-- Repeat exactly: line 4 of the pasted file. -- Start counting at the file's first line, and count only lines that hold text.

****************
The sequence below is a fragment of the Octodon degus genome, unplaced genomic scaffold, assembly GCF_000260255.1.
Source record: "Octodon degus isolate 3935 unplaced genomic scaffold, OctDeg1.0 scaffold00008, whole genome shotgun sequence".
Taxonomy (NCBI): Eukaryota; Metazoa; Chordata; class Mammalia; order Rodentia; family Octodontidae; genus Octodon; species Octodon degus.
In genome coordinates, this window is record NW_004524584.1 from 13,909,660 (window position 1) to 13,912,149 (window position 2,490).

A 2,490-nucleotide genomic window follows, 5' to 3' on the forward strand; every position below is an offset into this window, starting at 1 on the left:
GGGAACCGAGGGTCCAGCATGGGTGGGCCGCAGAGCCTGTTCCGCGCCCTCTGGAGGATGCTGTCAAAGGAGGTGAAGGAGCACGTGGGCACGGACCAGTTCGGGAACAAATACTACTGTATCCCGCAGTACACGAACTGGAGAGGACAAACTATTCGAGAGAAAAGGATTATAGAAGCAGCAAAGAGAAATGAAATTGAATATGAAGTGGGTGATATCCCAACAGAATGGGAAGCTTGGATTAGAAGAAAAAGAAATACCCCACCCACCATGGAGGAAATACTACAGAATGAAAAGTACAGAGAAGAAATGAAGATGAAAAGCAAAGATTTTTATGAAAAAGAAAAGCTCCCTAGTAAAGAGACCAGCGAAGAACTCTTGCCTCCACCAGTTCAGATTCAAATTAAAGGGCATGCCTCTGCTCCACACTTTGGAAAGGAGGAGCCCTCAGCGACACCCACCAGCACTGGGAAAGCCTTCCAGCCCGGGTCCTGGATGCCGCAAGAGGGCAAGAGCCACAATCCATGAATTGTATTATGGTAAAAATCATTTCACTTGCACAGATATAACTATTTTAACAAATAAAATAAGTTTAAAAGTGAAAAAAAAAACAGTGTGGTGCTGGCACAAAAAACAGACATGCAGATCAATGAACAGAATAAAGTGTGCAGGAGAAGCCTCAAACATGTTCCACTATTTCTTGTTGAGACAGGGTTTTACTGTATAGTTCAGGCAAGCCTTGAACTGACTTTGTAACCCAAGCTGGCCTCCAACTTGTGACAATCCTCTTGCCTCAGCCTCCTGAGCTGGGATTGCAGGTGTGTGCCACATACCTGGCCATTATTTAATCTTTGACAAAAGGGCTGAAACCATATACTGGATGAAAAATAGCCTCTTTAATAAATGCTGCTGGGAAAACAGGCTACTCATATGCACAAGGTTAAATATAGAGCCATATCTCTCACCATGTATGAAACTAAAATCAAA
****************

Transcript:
In genome coordinates, this window is record NW_004524584.1 from 13,909,660 (window position 1) to 13,912,149 (window position 2,490).